How rebuild supply chains outside China
There has been a big shift in cross-border supply chains. The shift is creating stiff competition to secure new facilities in neighboring countries and rebuild supply chains outside China, home to a fifth of global manufacturing.
The scramble is driven by the risk of more, and higher, US tariffs on China, and fears that nearby emerging economies can only accommodate new businesses on a first come, first served basis. There is no choice but to as rapidly as possible look to move production away from China.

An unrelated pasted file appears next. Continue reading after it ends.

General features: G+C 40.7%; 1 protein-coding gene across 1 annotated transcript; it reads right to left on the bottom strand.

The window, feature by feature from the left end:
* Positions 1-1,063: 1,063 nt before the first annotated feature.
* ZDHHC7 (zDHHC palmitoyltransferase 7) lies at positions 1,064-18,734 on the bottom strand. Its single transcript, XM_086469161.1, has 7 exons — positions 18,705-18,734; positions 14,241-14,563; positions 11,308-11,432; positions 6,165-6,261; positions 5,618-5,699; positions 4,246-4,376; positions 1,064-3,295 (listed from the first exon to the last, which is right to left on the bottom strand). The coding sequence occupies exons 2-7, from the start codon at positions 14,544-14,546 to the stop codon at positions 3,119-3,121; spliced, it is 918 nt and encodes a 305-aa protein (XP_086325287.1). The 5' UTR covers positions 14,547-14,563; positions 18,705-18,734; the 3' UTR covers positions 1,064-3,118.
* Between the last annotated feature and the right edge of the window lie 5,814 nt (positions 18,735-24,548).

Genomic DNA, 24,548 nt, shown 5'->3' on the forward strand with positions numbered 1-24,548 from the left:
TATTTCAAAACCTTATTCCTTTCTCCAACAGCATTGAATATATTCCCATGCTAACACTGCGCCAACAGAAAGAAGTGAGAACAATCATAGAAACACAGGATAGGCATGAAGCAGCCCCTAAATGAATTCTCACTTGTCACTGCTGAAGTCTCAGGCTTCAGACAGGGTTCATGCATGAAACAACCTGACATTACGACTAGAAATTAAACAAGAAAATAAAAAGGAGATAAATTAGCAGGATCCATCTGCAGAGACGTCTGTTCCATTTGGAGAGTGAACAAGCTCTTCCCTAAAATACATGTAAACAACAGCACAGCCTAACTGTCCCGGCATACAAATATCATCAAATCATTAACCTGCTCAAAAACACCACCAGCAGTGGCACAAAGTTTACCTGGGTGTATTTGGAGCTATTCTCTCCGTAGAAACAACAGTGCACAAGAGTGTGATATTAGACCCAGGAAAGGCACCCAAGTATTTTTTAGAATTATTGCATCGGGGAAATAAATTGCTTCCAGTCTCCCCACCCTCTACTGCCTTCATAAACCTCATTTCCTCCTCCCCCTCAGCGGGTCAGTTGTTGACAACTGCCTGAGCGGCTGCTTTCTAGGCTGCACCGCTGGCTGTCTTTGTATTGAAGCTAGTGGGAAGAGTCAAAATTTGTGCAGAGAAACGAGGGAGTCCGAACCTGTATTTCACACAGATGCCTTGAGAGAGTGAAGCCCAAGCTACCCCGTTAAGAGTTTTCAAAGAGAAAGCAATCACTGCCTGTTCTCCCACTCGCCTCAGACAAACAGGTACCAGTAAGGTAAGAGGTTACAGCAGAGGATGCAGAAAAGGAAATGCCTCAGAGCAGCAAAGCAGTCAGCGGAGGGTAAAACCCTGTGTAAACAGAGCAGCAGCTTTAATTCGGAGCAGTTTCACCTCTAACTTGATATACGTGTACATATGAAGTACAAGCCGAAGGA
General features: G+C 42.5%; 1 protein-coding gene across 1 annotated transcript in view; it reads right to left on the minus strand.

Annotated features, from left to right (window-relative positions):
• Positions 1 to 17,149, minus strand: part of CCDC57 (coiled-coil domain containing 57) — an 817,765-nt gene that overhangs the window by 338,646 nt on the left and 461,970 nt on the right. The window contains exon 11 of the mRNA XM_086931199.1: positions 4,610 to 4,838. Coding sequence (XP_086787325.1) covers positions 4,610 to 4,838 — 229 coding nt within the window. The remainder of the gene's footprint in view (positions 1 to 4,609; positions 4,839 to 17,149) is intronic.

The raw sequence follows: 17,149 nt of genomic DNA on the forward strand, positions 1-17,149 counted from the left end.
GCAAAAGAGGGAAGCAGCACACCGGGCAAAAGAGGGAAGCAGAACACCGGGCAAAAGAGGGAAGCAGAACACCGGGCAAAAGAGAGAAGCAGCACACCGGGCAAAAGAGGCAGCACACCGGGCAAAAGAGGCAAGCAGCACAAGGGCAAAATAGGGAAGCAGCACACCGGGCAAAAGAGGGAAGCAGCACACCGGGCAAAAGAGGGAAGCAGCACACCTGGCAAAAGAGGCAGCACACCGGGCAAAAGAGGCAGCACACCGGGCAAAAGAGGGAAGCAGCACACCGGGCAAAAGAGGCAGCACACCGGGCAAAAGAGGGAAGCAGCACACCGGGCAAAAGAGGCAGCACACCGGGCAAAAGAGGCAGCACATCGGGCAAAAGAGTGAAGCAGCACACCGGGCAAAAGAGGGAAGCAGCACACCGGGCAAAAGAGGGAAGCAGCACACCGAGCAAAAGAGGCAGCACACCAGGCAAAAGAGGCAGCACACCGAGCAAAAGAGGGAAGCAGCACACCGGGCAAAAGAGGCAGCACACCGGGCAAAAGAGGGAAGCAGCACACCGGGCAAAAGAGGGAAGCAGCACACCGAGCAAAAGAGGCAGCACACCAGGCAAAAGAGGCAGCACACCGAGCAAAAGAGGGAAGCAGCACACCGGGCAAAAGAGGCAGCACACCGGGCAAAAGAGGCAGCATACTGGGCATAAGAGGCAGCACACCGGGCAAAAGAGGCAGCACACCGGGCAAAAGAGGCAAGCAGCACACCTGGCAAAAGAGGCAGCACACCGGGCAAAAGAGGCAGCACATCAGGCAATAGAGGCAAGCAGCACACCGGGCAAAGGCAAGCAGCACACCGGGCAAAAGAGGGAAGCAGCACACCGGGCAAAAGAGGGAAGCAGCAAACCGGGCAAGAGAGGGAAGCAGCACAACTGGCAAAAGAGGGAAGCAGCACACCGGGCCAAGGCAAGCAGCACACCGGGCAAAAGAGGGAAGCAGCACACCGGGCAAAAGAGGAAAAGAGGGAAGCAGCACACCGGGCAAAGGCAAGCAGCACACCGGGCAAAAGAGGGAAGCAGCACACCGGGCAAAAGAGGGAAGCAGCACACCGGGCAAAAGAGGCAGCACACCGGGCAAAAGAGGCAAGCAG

Re-sourcing and relocation efforts mark an acceleration of an already established trend as China’s economy shifts towards services, consumption and high-tech production. This is one of the biggest sourcing disruptions seen in a generation.
However, any relocation away from China is going to be very slow and uncertain. Shifting production can take years to complete: firms need to secure funding, find the right suppliers, sort out new logistics – all while dealing with new legal and accounting issues in a country they may not know well.
Low tech goods and low value manufacturing would be the quickest to migrate while higher value-added exports in the machinery, transport and IT category would likely take decades to relocate due to high R&D costs and competitive Chinese labor costs.